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What is murder?

There are two components of murder: Actus reus (the act of violence) and Mens rea (the intention behind the act).
© University of Hull

The offence of murder in much of the UK is found in what is known as the Common Law. The Common law system in England and Wales is based on a system of judicial precedent. Precedent is the term used to describe that decisions of courts become binding over time. Common law is made up of judge-made law (known as case law) instead of statutes, which are passed in Parliament. When a decision is being made on a case, judges review previous cases to ensure that decisions that are made are in conformity with previous judgments.

There are two elements to the common law offence of murder and both are required to find that an accused person has murdered the victim:

1) Actus reus – This refers to the conduct of the accused. It describes what the defendant must be proved to have done (or failed to do), in what circumstances, and with what consequences in order to be guilty of a crime. E.g: The killing of a friend ‘Maddison’

2) Mens rea – This refers to the intention of the accused. Mens rea translates to ‘guilty mind’ in Latin and is the legal term used to describe the element of a criminal offence that relates to the defendant’s mental state and intention just prior to the act that resulted in death.

*Intention – This refers to the purpose or the aim (This is a straight-forward concept and should not be over-analysed).

In Cunliffe v Goodman (1950), Lord Asquith explained that intention “connotes a state of affairs which the party intending…does more than merely contemplate: it connotes a state of affairs which, on the contrary, he decides, so far as in him lies, to bring about”. In other words, this case law tells us that the accused needs to have intended to do the act, rather than to idly consider it.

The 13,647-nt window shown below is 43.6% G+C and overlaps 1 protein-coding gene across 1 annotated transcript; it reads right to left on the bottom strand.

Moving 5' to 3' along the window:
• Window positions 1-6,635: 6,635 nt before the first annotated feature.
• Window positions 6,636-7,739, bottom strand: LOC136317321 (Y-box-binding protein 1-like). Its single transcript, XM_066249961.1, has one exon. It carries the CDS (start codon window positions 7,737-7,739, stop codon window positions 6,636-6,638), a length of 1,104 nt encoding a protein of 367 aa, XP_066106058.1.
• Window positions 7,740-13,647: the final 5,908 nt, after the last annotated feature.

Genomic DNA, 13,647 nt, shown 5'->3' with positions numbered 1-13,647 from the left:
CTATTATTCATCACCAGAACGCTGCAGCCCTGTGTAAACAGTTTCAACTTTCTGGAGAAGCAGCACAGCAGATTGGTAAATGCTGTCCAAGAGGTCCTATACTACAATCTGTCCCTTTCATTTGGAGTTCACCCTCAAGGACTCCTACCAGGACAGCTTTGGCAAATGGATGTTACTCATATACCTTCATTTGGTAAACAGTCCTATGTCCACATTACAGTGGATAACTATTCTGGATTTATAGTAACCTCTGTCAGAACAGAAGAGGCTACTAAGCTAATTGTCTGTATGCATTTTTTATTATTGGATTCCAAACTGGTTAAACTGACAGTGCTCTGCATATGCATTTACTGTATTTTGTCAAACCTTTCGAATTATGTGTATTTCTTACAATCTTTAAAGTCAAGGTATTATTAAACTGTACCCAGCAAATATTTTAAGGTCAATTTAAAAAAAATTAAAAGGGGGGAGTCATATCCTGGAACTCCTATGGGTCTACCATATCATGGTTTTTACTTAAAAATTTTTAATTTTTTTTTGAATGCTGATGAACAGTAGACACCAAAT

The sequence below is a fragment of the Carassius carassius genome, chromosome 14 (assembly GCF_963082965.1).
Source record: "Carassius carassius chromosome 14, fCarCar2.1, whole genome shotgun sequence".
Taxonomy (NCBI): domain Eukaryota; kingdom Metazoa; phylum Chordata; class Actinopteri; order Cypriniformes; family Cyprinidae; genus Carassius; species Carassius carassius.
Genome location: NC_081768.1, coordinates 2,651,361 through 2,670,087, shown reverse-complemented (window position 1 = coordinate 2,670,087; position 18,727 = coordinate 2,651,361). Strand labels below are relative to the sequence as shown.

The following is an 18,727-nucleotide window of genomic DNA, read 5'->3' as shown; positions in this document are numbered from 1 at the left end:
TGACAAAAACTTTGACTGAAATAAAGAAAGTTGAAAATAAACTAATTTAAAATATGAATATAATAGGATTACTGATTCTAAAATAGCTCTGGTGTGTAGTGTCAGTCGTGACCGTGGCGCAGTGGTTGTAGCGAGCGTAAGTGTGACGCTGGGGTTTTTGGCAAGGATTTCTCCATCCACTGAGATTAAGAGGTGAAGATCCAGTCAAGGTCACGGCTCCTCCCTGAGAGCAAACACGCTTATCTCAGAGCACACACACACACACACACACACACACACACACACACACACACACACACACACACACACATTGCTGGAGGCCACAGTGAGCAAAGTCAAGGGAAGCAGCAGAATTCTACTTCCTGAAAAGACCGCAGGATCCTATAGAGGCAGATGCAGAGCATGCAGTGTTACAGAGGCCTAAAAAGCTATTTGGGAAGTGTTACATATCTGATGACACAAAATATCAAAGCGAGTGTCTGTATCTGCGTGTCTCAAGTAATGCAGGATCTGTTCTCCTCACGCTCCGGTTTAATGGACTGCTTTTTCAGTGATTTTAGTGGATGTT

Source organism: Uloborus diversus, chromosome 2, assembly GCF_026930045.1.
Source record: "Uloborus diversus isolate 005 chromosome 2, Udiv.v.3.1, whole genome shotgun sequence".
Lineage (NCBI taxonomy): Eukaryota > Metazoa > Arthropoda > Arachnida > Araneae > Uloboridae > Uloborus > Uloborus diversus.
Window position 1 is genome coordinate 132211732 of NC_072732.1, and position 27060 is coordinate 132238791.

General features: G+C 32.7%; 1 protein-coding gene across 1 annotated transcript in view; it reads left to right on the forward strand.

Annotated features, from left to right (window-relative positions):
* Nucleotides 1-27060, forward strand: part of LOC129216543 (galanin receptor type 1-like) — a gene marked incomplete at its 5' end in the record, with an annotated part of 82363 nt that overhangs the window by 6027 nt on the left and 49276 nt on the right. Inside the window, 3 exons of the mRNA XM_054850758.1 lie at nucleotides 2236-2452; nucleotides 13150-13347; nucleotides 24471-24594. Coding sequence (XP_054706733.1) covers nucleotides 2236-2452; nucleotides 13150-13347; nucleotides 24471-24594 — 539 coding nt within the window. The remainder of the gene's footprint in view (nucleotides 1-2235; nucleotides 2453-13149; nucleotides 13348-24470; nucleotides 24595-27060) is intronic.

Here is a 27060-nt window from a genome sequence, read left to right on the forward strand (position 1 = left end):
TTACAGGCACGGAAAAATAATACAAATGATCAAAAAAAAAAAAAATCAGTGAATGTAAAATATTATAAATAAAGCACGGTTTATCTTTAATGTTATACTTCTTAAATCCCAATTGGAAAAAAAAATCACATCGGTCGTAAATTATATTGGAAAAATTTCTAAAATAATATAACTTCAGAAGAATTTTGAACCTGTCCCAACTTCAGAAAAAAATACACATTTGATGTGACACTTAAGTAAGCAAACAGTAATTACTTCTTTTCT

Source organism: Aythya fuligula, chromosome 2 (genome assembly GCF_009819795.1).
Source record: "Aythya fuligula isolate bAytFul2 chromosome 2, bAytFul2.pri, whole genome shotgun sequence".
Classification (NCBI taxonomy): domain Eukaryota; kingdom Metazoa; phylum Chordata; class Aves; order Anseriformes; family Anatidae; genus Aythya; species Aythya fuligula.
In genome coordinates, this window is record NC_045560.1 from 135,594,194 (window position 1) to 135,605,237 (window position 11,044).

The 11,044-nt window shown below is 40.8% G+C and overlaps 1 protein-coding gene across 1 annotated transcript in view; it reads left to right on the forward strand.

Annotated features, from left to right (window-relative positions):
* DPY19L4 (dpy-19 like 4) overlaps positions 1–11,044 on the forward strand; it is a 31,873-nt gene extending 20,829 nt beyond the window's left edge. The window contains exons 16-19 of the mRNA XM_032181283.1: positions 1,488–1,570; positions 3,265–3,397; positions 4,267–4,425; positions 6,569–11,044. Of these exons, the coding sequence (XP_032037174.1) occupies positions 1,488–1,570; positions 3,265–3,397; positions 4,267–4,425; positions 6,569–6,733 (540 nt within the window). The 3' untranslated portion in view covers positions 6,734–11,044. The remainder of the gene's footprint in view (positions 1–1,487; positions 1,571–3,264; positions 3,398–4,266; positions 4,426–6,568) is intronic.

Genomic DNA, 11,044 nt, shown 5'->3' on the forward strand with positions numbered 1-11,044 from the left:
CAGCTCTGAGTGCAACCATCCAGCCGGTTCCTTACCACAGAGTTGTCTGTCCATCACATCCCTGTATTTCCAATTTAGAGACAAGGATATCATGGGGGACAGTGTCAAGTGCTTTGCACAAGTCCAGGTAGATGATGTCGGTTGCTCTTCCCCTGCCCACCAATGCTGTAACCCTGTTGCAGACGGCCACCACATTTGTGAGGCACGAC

Note: Curiously, in contrast to the offence of murder, attempted murder requires the presence of an intention to kill, not merely to cause grievous bodily harm. For murder, there is only the need to have intended an unlawful assault (that resulted in death) for a murder to be found.

*Death – A person is accepted to have died when he/she stops breathing, the heart stops pumping blood, and the brain ceases to function; ‘brain death’.

*Grievous bodily harm: This refers to serious harm to the body even if it does not pose a risk to the life of the victim.

NOTE: If the victim intends to kill but ends up killing another person, the defendant can still be guilty of murder due to the doctrine of transferred mens rea. They did intend to kill someone and they cannot escape guilt, just because they killed the wrong person. You cannot transfer mens rea (the intent to kill) if the accused intends to kill an animal, for example. and kills the victim instead. In this instance the accused may still be prosecuted under various provisions for negligence.

© University of Hull
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Introduction to Criminology

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